The film is an unflinching portrait of patients at a squalid mental asylum in southwest China. Wang’s immersive camerawork reproduces the desolation and tedium of the men’s lives where, abandoned by their families, they now sleep four in one room and treat the grimy corridors as a public toilet.

The people of Wang’s films are always victims of their social circumstances and the filmmaker goes to lengths to restore dignity to those in the most wretched of situations. This film continues that tradition.

Release: Independent film festivals, on DVD, online

Till_madness_do_us_part-fil


A Touch of Sin (天注定)

Dir Jia Zhangke
Waiting for the release of A Touch of Sin was one of Time Out’s least rewarding pastimes of 2013. Originally due out in early November, the weeks slid by with little word from authorities about the holdup. Still, director Jia Zhangke says he’s confident A Touch of Sin will see the light of Chinese cinemas.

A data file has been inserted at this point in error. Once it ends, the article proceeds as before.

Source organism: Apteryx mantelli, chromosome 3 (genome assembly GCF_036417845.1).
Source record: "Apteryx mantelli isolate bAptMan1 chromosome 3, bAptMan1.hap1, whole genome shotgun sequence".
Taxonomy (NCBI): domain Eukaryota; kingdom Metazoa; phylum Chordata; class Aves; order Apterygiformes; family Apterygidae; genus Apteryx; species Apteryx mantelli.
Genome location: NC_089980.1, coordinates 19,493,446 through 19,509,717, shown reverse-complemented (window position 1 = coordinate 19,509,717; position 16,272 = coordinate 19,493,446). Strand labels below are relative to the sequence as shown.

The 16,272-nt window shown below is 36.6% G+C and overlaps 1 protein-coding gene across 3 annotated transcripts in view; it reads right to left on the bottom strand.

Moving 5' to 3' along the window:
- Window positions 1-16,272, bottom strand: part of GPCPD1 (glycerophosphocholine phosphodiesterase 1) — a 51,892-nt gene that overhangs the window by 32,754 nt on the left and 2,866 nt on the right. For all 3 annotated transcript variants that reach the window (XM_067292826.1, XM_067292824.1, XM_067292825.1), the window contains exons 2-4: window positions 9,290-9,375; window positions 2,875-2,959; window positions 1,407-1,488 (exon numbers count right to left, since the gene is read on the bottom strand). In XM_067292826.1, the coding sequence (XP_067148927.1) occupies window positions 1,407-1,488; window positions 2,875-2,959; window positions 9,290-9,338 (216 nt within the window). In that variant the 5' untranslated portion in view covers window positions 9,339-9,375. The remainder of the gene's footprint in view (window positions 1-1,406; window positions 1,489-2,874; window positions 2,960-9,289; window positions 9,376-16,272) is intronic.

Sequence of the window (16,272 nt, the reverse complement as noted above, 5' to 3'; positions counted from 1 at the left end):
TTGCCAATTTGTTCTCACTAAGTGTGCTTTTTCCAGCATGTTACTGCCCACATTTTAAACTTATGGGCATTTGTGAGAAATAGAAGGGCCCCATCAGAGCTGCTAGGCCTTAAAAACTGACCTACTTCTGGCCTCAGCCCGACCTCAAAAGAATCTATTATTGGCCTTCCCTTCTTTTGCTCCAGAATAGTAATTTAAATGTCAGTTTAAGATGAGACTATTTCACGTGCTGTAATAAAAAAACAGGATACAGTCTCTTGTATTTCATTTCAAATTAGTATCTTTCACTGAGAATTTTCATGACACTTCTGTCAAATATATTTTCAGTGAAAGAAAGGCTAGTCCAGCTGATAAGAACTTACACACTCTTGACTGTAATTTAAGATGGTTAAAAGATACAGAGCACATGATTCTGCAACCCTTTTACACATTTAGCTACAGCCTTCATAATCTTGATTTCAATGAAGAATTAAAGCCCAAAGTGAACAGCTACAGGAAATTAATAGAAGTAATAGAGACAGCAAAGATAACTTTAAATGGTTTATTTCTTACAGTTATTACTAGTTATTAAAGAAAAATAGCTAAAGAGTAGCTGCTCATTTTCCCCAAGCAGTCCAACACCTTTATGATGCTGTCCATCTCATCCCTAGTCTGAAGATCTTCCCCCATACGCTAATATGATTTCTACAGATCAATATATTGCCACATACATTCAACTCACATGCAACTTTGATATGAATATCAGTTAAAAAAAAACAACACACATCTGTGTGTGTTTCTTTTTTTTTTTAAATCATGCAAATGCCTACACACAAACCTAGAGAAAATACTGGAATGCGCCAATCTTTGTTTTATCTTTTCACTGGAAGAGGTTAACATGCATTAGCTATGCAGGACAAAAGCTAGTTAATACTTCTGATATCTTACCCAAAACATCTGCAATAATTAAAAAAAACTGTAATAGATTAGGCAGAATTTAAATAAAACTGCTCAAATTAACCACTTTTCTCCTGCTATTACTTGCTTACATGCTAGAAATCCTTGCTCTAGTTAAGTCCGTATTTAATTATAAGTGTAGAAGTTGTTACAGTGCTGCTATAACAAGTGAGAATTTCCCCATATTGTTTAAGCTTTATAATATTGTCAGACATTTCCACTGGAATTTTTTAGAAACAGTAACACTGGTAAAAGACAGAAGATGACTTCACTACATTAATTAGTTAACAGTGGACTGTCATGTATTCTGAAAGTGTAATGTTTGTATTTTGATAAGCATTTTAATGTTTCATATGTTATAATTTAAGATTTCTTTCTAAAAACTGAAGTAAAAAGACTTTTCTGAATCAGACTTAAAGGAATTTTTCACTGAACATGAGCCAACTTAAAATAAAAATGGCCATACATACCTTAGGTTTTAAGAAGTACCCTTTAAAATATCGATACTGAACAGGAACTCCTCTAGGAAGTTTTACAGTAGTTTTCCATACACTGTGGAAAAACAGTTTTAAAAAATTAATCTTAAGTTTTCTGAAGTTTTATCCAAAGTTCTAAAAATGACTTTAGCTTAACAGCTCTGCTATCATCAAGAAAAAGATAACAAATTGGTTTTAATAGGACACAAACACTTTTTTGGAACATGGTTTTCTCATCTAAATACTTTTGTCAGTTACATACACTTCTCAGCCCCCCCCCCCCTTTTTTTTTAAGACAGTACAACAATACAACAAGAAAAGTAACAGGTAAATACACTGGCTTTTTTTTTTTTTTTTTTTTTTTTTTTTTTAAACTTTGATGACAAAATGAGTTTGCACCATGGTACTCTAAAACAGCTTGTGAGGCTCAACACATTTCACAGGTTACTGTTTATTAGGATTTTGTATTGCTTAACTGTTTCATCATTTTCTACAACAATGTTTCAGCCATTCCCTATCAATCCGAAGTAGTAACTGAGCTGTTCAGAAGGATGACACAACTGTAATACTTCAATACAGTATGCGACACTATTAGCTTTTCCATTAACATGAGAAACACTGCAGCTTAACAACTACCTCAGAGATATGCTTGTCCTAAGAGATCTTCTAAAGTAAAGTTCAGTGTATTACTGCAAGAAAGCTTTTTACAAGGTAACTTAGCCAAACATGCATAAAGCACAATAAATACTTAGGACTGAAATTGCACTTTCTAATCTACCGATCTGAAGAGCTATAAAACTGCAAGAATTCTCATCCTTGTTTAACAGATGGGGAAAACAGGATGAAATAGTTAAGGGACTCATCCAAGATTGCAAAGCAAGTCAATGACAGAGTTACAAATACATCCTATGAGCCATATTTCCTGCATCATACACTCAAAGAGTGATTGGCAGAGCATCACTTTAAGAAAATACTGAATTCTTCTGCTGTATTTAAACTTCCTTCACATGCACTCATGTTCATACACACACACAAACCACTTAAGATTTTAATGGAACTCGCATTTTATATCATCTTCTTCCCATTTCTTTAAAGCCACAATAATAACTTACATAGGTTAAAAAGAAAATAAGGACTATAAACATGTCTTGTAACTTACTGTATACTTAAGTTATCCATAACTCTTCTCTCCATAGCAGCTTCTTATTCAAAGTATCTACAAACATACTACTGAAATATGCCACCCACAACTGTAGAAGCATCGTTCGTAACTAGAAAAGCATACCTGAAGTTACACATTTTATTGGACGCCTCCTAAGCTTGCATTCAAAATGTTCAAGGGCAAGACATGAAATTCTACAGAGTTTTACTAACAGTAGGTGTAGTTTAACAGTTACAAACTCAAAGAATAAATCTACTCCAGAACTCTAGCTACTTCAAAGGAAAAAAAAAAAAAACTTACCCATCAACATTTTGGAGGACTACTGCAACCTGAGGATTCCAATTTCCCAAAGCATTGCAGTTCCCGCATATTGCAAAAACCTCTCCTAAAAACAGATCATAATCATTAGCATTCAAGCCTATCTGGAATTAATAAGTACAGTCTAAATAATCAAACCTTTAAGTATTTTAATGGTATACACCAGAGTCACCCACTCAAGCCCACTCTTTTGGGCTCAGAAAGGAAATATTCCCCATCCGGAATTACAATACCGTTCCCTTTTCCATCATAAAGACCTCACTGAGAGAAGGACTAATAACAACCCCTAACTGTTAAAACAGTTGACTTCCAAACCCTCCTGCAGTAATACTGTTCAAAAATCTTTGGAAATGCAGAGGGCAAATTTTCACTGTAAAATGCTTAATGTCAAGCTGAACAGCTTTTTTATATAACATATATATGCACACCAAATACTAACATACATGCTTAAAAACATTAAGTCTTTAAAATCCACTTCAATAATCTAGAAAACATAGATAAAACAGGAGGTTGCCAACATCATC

‘Because this film has some breakthrough moments and challenges, it’s very normal if there is some doubt,’ Jia told local media last month. ‘For me, it is not surprising. What I can do is to communicate with [the authorities] rationally.’ The film follows four interlaced narratives where ordinary citizens are driven to acts of madcap violence. Jia had been working on a martial arts film (In The Qing Dynasty, which is also due for release in 2014) when he became transfixed by the deluge of bloody crimes committed by people driven to the edge by bleak socio-economic reality, which he read about on Sina Weibo.

Though A Touch of Sin gained approval for its premiere at the 2013 Cannes Film Festival, where it won best screenplay, Jia’s barbed polemic is proving too much for domestic release. Thus, we continue to wait.

Release: In cinemas, 2014



Gone With the Bullets (一步之遥)